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Priti Patel had to go – other Ministers should take note

Written by Duncan Hames on Wednesday, 8 November 2017

What began last week as reports of chance encounters on a personally funded holiday, has led to the drawn-out departure of a Cabinet Minister. Whatever the politics of the situation, Whitehall rivalries or other considerations in play, her offence was to undermine what protects our government from capture by private or foreign interests.

All around the world democratic states are falling under the influence of narrow private interests, and in the worst cases into the grip of powerful business and political cliques. The Department for International Development understands this, as do our diplomats, but this trend is not by any means limited to developing countries.

Core to Britain’s defences against this threat are its institutions, the rules which govern them, and the transparency that exposes when they are under assault – encapsulated by the Ministerial Code, but extending into the conventions of collective responsibility and cabinet government. There are procedures for conducting external meetings, for agreeing initiatives with other government departments, and ‘write-rounds’ of proposals to seek consensus from Ministers. From the outside, the work of Transparency International on UK politics has focussed on bringing lobbying out of the shadows, and demanding greater openness from Ministers about their external meetings with private interests.

In this case proposals for giving aid money to the Israeli army were put to civil servants by the Minister after her previously undisclosed meetings with parties who had clearly worked around the departmental officials they could well have expected to resist. We know that these meetings followed what is presented as a chance encounter with an industrious lobbyist and Conservative peer, whom the Jewish Chronicle reports has ‘taken literally hundreds of Tory MPs to Israel over the years’.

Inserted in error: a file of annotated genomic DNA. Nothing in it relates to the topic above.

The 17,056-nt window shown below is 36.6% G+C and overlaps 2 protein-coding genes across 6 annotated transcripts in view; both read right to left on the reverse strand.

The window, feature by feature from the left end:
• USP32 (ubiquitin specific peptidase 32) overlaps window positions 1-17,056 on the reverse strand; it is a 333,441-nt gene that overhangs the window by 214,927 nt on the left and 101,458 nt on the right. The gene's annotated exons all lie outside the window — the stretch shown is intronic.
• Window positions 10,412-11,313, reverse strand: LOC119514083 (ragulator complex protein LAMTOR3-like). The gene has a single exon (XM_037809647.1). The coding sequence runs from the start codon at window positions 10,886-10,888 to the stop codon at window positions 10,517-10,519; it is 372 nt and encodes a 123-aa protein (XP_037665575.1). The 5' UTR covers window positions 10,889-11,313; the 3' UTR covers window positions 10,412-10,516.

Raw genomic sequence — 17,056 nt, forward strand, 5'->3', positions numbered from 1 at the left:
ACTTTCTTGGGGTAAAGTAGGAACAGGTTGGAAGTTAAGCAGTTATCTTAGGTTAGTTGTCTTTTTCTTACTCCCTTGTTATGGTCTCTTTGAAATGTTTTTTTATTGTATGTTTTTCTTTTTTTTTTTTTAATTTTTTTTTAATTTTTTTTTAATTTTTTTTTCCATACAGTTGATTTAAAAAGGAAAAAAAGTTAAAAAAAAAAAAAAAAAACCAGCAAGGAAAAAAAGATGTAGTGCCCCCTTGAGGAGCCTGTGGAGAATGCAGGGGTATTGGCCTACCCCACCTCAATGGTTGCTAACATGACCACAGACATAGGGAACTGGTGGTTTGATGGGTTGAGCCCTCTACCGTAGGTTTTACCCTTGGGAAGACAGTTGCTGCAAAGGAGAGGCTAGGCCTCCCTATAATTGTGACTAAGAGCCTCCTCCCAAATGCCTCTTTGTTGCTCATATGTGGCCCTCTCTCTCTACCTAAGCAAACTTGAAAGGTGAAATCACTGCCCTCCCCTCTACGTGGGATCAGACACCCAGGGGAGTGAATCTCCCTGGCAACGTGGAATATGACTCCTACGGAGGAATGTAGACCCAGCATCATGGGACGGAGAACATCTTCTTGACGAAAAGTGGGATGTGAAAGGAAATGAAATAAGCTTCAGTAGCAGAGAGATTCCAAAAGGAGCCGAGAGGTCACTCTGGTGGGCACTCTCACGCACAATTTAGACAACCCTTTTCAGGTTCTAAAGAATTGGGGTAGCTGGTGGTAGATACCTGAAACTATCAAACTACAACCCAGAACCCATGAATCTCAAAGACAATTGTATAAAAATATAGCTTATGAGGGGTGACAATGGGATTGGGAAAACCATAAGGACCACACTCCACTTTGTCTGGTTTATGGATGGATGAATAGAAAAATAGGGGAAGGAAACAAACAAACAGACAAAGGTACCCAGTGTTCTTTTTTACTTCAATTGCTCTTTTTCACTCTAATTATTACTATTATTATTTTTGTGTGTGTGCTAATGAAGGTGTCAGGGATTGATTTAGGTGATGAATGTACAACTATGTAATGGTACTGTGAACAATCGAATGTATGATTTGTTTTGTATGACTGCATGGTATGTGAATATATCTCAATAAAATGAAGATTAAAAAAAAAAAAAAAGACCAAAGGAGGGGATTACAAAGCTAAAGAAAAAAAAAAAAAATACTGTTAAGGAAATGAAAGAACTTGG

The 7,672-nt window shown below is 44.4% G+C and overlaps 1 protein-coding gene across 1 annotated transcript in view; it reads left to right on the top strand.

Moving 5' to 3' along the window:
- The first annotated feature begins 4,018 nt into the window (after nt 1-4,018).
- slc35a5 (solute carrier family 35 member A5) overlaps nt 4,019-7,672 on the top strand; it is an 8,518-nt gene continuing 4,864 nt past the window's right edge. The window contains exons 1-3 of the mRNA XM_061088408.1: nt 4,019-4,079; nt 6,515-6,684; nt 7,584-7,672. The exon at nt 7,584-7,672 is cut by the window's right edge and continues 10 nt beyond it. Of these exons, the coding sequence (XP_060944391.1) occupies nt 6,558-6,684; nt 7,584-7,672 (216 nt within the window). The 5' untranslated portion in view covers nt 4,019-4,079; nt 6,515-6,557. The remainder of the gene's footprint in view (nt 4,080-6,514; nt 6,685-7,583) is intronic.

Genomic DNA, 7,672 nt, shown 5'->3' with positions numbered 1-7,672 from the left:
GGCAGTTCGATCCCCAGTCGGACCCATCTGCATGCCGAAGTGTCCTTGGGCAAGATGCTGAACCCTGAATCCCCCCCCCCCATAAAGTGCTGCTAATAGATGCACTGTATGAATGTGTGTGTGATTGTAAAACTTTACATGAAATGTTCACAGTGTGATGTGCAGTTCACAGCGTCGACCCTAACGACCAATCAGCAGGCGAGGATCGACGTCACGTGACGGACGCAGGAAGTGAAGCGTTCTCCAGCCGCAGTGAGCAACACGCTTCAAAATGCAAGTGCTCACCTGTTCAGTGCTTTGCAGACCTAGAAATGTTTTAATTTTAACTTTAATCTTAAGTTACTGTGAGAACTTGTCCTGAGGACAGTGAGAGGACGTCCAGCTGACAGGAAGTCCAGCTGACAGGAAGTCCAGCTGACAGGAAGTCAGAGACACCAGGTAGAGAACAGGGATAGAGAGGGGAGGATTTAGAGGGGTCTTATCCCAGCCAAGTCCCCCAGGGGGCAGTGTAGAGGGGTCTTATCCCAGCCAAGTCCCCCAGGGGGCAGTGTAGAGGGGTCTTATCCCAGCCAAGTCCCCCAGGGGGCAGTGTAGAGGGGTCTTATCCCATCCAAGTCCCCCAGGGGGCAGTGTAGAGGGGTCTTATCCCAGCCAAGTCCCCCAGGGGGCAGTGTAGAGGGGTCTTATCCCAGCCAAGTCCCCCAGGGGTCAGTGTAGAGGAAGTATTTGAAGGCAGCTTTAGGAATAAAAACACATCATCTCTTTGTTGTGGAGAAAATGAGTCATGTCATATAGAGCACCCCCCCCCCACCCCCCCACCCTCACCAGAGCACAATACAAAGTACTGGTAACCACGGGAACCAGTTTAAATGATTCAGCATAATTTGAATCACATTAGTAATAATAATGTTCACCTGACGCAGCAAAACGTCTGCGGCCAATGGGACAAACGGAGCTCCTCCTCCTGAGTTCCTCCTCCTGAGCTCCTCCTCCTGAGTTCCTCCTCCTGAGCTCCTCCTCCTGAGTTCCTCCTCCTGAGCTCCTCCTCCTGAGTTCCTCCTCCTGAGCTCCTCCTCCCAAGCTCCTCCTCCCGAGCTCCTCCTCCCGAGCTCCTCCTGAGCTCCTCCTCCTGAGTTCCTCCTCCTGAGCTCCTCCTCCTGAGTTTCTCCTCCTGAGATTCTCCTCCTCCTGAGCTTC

One can imagine how stifling the processes of the Civil Service can feel to an enthusiastic and ambitious minister who just wants to throw themselves into their work at every opportunity – even on holiday. There may be nothing more sinister to what has happened here, but to ignore it would have weakened the credibility of the rules that govern those who govern us, and undermined what defends the public interest from being usurped by those advanced by private lobbyists and foreign governments.

This initiative broke all sorts of diplomatic protocols, but what most concerns us is conducting undisclosed, unrecorded ministerial meetings set-up and attended by a professional lobbyist, and the ministerial actions that might follow, including the direction of public funds.  The Secretary of State in this case has paid the price, but there is no good reason to assume she has been the only offender.

The lack of transparency about lobbying is a major vulnerability in our political system at precisely the time when companies are jostling to change business regulation post-Brexit and foreign powers are alleged to be interfering in western democracies.  These threats are real, and the risks arising from secretive lobbying must be addressed explicitly in the Government’s long-promised anti-corruption strategy.

Photo Credit: Flickr

 

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Read 168 times Last modified on Wednesday, 08 November 2017 19:39

Duncan Hames

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